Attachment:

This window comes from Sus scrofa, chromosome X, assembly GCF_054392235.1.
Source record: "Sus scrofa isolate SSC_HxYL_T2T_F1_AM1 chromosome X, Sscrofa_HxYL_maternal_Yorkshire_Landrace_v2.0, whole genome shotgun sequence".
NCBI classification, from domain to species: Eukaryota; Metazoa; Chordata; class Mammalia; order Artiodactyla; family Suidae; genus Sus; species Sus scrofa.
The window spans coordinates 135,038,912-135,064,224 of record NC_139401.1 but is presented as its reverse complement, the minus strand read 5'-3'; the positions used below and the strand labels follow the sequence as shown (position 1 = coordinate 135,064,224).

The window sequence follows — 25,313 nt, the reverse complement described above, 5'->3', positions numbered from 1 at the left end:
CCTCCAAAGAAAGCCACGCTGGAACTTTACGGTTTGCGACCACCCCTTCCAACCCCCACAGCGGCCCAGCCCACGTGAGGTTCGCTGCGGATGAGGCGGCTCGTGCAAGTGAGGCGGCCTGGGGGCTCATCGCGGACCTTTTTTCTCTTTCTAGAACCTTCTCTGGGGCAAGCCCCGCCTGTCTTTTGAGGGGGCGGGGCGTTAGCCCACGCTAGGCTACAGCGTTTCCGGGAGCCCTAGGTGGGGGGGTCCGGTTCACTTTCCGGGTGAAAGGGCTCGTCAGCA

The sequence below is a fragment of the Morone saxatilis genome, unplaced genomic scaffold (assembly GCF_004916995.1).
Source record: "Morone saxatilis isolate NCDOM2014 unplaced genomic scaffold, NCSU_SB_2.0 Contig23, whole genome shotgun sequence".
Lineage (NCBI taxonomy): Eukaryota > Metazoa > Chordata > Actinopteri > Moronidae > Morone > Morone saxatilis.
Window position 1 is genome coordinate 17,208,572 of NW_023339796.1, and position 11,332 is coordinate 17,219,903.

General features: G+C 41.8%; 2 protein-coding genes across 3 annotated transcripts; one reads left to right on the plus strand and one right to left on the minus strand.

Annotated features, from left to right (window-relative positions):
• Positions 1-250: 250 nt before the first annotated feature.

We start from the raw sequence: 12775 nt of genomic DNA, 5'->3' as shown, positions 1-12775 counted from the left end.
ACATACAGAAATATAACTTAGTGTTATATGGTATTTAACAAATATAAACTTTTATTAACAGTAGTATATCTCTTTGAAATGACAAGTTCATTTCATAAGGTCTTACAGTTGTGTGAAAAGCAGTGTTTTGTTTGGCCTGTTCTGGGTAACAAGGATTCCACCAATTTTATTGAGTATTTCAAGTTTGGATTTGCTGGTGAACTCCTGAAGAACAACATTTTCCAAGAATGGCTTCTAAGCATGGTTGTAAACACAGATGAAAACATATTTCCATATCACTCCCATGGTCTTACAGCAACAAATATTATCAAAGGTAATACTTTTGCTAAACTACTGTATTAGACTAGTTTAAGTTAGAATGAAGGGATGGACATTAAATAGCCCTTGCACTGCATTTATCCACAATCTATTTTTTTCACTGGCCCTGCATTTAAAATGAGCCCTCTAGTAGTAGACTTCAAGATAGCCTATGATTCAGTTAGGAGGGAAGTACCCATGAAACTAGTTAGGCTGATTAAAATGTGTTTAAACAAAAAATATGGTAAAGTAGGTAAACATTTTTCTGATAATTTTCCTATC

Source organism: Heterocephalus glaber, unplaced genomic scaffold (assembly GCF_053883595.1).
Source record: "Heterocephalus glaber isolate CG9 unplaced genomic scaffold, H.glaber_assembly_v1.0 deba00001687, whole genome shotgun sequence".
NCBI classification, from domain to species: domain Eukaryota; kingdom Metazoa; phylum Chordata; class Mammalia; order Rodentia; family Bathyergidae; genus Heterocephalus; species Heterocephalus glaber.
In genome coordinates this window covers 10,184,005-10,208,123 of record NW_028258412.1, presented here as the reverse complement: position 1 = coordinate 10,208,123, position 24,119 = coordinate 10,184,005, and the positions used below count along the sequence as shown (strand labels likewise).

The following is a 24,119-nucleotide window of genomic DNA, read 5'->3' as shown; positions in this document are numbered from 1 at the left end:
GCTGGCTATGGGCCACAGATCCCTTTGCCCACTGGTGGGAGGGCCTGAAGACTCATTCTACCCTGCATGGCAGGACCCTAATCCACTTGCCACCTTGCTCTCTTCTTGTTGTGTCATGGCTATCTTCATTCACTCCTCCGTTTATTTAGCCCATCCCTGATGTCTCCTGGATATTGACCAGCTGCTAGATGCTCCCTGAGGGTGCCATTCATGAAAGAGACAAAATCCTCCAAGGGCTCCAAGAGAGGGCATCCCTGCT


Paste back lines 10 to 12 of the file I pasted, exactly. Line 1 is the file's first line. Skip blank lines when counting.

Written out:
Window position 1 is genome coordinate 17,208,572 of NW_023339796.1, and position 11,332 is coordinate 17,219,903.

General features: G+C 41.8%; 2 protein-coding genes across 3 annotated transcripts; one reads left to right on the plus strand and one right to left on the minus strand.

Annotated features, from left to right (window-relative positions):